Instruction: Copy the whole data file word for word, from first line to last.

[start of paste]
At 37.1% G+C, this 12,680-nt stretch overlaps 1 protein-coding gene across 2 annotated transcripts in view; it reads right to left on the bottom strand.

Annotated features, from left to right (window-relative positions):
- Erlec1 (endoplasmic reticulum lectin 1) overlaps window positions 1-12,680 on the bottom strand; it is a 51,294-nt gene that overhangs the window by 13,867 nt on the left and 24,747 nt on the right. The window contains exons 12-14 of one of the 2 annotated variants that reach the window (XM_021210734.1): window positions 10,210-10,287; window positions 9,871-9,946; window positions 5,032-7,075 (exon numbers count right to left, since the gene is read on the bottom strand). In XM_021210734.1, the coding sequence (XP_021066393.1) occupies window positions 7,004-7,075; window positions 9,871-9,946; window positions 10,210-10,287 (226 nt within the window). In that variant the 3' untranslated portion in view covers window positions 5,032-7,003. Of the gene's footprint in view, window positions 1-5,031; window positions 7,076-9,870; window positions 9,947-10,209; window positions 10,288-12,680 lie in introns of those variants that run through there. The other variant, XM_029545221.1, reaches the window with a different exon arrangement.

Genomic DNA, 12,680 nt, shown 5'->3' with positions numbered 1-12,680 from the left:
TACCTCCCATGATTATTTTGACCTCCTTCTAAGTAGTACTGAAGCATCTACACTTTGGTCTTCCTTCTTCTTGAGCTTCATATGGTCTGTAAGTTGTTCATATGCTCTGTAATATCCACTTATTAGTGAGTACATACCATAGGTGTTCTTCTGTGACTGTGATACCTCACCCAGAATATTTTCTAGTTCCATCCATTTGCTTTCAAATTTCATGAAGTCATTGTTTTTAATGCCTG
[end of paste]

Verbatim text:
At 37.1% G+C, this 12,680-nt stretch overlaps 1 protein-coding gene across 2 annotated transcripts in view; it reads right to left on the bottom strand.

Annotated features, from left to right (window-relative positions):
- Erlec1 (endoplasmic reticulum lectin 1) overlaps window positions 1-12,680 on the bottom strand; it is a 51,294-nt gene that overhangs the window by 13,867 nt on the left and 24,747 nt on the right. The window contains exons 12-14 of one of the 2 annotated variants that reach the window (XM_021210734.1): window positions 10,210-10,287; window positions 9,871-9,946; window positions 5,032-7,075 (exon numbers count right to left, since the gene is read on the bottom strand). In XM_021210734.1, the coding sequence (XP_021066393.1) occupies window positions 7,004-7,075; window positions 9,871-9,946; window positions 10,210-10,287 (226 nt within the window). In that variant the 3' untranslated portion in view covers window positions 5,032-7,003. Of the gene's footprint in view, window positions 1-5,031; window positions 7,076-9,870; window positions 9,947-10,209; window positions 10,288-12,680 lie in introns of those variants that run through there. The other variant, XM_029545221.1, reaches the window with a different exon arrangement.

Genomic DNA, 12,680 nt, shown 5'->3' with positions numbered 1-12,680 from the left:
TACCTCCCATGATTATTTTGACCTCCTTCTAAGTAGTACTGAAGCATCTACACTTTGGTCTTCCTTCTTCTTGAGCTTCATATGGTCTGTAAGTTGTTCATATGCTCTGTAATATCCACTTATTAGTGAGTACATACCATAGGTGTTCTTCTGTGACTGTGATACCTCACCCAGAATATTTTCTAGTTCCATCCATTTGCTTTCAAATTTCATGAAGTCATTGTTTTTAATGCCTG